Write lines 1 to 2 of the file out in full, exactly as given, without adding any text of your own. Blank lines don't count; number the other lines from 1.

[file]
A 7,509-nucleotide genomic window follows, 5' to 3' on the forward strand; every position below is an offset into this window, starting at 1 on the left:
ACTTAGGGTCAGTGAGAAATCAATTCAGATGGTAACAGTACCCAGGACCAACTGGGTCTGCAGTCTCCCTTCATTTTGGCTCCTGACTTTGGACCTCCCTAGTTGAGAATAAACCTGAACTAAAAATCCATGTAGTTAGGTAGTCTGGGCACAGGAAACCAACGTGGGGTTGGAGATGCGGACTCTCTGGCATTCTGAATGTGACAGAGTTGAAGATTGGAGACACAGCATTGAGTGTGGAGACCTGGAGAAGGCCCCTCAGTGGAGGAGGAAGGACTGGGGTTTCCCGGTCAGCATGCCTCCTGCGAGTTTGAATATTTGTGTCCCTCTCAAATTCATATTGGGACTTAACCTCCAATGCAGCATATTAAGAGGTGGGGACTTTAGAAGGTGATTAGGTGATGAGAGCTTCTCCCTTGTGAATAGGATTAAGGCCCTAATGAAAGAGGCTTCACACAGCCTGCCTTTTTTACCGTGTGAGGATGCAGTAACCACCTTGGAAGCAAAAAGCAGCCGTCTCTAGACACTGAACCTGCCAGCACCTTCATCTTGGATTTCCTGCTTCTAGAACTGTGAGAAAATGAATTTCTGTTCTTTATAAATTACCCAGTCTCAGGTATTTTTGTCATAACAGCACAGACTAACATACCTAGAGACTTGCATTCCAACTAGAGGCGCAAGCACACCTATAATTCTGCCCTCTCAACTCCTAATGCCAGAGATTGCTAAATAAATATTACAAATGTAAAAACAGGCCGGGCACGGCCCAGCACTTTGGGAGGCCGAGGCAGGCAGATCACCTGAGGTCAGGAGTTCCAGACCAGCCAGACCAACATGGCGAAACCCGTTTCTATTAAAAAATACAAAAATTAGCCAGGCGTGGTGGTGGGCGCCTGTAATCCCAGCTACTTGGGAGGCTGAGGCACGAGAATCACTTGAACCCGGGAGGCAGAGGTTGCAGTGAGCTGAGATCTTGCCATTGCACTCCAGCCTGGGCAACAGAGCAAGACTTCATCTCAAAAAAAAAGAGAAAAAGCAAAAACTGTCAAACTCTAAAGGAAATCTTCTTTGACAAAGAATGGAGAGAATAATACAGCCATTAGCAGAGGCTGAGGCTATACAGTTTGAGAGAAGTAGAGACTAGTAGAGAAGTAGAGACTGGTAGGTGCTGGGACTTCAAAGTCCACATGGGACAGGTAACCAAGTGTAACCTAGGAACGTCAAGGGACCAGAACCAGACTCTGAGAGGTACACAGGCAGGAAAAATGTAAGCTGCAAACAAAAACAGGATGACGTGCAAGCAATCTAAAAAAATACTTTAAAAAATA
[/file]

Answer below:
A 7,509-nucleotide genomic window follows, 5' to 3' on the forward strand; every position below is an offset into this window, starting at 1 on the left:
ACTTAGGGTCAGTGAGAAATCAATTCAGATGGTAACAGTACCCAGGACCAACTGGGTCTGCAGTCTCCCTTCATTTTGGCTCCTGACTTTGGACCTCCCTAGTTGAGAATAAACCTGAACTAAAAATCCATGTAGTTAGGTAGTCTGGGCACAGGAAACCAACGTGGGGTTGGAGATGCGGACTCTCTGGCATTCTGAATGTGACAGAGTTGAAGATTGGAGACACAGCATTGAGTGTGGAGACCTGGAGAAGGCCCCTCAGTGGAGGAGGAAGGACTGGGGTTTCCCGGTCAGCATGCCTCCTGCGAGTTTGAATATTTGTGTCCCTCTCAAATTCATATTGGGACTTAACCTCCAATGCAGCATATTAAGAGGTGGGGACTTTAGAAGGTGATTAGGTGATGAGAGCTTCTCCCTTGTGAATAGGATTAAGGCCCTAATGAAAGAGGCTTCACACAGCCTGCCTTTTTTACCGTGTGAGGATGCAGTAACCACCTTGGAAGCAAAAAGCAGCCGTCTCTAGACACTGAACCTGCCAGCACCTTCATCTTGGATTTCCTGCTTCTAGAACTGTGAGAAAATGAATTTCTGTTCTTTATAAATTACCCAGTCTCAGGTATTTTTGTCATAACAGCACAGACTAACATACCTAGAGACTTGCATTCCAACTAGAGGCGCAAGCACACCTATAATTCTGCCCTCTCAACTCCTAATGCCAGAGATTGCTAAATAAATATTACAAATGTAAAAACAGGCCGGGCACGGCCCAGCACTTTGGGAGGCCGAGGCAGGCAGATCACCTGAGGTCAGGAGTTCCAGACCAGCCAGACCAACATGGCGAAACCCGTTTCTATTAAAAAATACAAAAATTAGCCAGGCGTGGTGGTGGGCGCCTGTAATCCCAGCTACTTGGGAGGCTGAGGCACGAGAATCACTTGAACCCGGGAGGCAGAGGTTGCAGTGAGCTGAGATCTTGCCATTGCACTCCAGCCTGGGCAACAGAGCAAGACTTCATCTCAAAAAAAAAGAGAAAAAGCAAAAACTGTCAAACTCTAAAGGAAATCTTCTTTGACAAAGAATGGAGAGAATAATACAGCCATTAGCAGAGGCTGAGGCTATACAGTTTGAGAGAAGTAGAGACTAGTAGAGAAGTAGAGACTGGTAGGTGCTGGGACTTCAAAGTCCACATGGGACAGGTAACCAAGTGTAACCTAGGAACGTCAAGGGACCAGAACCAGACTCTGAGAGGTACACAGGCAGGAAAAATGTAAGCTGCAAACAAAAACAGGATGACGTGCAAGCAATCTAAAAAAATACTTTAAAAAATA